Valuing urban land: Comparing the use of teardown and vacant land sales

Michael Gedal, Ingrid Gould Ellen

Research output: Contribution to journalArticle

Abstract

This study explores the use of “teardown” sales to estimate the value of urban land. When a buyer purchases a property intending to tear down the existing structure and rebuild, the value of land can potentially be estimated as the purchase price plus demolition costs. There has been little exploration of teardown sales in cities around the country, or any explicit comparisons between the estimates of land values derived from teardown sales and those derived through vacant land sales. This paper undertakes just such an explicit comparison, analyzing approximately 3800 teardown sales and 4900 vacant land sales occurring in New York City between 2003 and 2009. The two approaches yield surprisingly similar estimates of the value of both parcel attributes and locational amenities. However, vacant parcels are disproportionately located in very distressed neighborhoods and tend to be valued less highly than teardown parcels, even in the same neighborhood. Teardown parcels appear to be more representative of the city as a whole and may be a more useful approach to developing estimates of land prices, at least in the central cities of large urban areas where sample sizes are large enough.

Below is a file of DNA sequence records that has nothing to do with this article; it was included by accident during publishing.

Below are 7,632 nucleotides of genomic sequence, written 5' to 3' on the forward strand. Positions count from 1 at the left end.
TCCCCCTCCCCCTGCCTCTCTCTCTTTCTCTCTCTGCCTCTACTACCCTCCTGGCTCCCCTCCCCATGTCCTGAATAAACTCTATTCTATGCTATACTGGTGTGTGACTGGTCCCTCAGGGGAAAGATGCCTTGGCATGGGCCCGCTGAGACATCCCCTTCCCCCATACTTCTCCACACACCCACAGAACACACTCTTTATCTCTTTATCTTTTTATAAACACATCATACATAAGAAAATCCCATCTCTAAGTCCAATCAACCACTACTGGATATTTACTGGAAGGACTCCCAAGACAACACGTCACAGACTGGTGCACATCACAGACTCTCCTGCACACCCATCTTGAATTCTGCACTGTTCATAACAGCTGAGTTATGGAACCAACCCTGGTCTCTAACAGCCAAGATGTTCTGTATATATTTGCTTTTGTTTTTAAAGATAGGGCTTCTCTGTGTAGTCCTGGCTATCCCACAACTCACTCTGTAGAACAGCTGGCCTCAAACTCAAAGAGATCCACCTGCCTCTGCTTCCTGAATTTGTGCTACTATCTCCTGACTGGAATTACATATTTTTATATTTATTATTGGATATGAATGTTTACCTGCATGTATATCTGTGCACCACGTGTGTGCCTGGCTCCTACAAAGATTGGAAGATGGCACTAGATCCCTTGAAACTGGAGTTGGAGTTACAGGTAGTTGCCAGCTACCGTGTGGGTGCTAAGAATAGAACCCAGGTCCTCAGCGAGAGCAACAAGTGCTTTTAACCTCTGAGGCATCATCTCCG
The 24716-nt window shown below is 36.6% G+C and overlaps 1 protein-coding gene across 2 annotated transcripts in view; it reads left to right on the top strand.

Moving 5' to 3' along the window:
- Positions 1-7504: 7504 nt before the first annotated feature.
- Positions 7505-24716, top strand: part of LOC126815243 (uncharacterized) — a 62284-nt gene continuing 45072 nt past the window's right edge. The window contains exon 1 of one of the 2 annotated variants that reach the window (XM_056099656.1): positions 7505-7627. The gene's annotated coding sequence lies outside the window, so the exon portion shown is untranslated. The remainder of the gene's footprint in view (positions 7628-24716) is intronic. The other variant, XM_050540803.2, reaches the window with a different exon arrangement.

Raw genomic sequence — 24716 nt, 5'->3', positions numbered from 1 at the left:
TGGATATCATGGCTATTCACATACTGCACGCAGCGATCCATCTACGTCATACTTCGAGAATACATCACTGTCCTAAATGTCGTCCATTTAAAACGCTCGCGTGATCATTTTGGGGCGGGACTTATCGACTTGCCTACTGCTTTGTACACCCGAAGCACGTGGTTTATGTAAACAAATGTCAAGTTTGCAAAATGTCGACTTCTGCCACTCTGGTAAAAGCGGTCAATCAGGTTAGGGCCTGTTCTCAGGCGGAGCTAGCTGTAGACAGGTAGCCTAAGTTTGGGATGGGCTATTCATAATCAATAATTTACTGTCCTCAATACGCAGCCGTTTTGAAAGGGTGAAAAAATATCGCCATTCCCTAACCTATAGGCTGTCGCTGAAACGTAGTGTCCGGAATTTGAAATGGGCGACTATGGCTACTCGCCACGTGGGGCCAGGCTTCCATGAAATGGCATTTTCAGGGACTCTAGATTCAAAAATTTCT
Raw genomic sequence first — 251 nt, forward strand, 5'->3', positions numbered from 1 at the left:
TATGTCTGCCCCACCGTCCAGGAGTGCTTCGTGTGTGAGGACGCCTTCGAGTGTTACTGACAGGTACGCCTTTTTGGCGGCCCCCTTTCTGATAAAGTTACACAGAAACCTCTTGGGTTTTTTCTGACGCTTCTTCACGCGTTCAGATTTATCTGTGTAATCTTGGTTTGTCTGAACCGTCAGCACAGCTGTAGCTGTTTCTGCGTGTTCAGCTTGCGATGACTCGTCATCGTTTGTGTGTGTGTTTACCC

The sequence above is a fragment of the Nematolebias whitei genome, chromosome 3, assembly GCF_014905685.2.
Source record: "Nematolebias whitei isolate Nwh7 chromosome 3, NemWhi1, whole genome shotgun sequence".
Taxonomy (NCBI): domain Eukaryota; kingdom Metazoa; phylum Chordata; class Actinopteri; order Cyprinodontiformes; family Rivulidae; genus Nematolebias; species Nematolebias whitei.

Original languageEnglish (US)
Pages (from-to)190-203
Number of pages14
JournalRegional Science and Urban Economics
Volume70
DOIs
StatePublished - May 2018

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Keywords

  • Housing supply
  • Land values
  • Teardowns
  • Vacant land

ASJC Scopus subject areas

  • Economics and Econometrics
  • Urban Studies

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